Professor Trish Ivey
05 February 2015
“Dumpster Diving”: A Poor Man’s Sport
Lars Eighner (b. 1948) – a freelance writer and writing coach – dropped out of the University of Texas at Austin only after his third year and took a job at a state mental hospital. In 1988, a policy dispute forced Eighner to leave his job, which eventually led him to a life of homelessness. He was able to use his experiences as a positive and write about “Dumpster Diving” from his own perspective. Eighner shares his opinions and suggestions in his article in a way that almost makes “Dumpster Diving” seem appealing.
Although there are many suggestions and ideas of what some would use to define dumpster diving, Eighner defines it as scavenging or scrounging. He considers himself a scavenger, as he only collects the items he anticipates needing. Scavengers (also known as foragers) set aside surplus items such as the following: clothing and blankets, can foods and liquids, and other items that would be needed for survival; however, a scrounger will pass these up in search of goods that may be of monetary value despite the fact that they may have no shoes for their feet, no food to eat, or warm clothing. A good example of these types of scroungers would be a can scrounger.
Can scroungers overlook change, can foods, and other items of value looking for cans to exchange for small amounts of cash. This cash is typically used to purchase spirits and sometimes drugs. While searching for cans, scroungers mix the contents of the dumpster causing the items that a scavenger considers valuable to become unusable or lost. Scavengers take what they need and in most cases will leave what can be used but not needed by themselves so that the items are in plain view for others. Scavengers are a little more courteous of each other unlike scroungers. Can scroungers are a nuisance to scavengers, and with good reason are hated by Eighner and other rummagers like himself.
Becoming homeless and having to forage for survival is not a choice that some get to make. Unfortunately this is becoming more common, and those that are faced with this challenge learn to adapt as Eighner describes in his article. He states “at first the new scavenger is filled with disgust and self-loathing.” They feel shame and tend to lurk as to not be seen. Their minds cannot erase or overlook the fact that they are eating garbage. With more experience this stage tends to pass as the scavenger begins finding perfectly good items that have been discarded; in fact, the scavenger will become less shy.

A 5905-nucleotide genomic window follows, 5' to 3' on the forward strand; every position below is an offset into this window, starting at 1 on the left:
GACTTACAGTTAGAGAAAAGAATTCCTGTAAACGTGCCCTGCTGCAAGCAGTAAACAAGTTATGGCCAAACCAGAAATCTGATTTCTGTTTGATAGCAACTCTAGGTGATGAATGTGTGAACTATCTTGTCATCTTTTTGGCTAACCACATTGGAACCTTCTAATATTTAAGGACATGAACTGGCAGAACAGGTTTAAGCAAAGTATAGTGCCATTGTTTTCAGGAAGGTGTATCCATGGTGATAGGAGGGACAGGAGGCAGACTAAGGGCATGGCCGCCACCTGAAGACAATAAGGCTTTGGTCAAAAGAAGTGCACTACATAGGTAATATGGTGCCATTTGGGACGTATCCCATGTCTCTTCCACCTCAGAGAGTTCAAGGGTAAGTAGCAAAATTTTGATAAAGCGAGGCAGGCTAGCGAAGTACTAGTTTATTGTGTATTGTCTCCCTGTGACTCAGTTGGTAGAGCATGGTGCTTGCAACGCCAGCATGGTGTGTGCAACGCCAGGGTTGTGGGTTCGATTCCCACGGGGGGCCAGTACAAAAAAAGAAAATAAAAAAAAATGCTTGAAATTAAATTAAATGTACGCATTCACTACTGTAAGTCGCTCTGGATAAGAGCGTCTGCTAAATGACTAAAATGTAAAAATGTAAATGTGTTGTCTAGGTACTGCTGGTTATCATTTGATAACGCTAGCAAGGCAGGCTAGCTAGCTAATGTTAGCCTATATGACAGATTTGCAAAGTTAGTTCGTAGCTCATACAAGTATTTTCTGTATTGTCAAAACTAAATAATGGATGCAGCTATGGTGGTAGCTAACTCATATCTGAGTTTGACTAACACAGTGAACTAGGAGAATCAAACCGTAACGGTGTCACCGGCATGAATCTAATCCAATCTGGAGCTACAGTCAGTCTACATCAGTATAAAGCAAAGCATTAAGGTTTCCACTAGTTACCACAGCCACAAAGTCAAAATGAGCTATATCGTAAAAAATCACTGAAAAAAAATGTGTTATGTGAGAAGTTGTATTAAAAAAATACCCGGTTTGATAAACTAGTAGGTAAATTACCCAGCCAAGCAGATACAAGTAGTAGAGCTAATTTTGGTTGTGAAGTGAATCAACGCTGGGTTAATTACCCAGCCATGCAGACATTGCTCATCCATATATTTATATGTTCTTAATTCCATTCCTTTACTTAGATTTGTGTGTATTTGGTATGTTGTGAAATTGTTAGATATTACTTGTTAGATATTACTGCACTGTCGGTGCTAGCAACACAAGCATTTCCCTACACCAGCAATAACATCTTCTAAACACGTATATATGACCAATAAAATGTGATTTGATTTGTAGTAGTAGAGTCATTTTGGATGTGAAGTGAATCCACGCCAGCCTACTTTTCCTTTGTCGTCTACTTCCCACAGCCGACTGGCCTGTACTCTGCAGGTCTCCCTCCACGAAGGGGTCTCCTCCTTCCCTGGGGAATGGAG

Once this stage is reached a rummager becomes more open-minded and often begins collecting items of which is of no use to him. Items that may not be in perfect condition may be kept with the idea of them being repaired. A scavenger can see value and potential of discarded trash and often become addicted to collecting useless, unnecessary items. At this stage they could become lost and unable to control themselves. This is when a diver must maintain self-control and restrict themselves to the things that are of immediate use.
Many items of great value can be found while diving, especially food that has been disposed of that may be perfectly safe to eat. Scavengers must be cautious of certain foods. (Not all non-perishable foods are safe.) Canned foods are a more collective food found inside a dumpster and are considered the safest amongst most foods. Although it’s not very common, botulism is possible. This occurs in canned foods not having a slight vacuum seal, or not sucking air when first punctured. Cans that are dented, rusted and spew at opening are suggested to also be avoided. Other foods Eighner recommends to avoid are leafy fruits and vegetables as they could be contaminated by liquids. The ability to properly wash them is not readily available. Carbonated drinks should be tested for freshness by the fizz once the liquid is opened, whereas many juices are too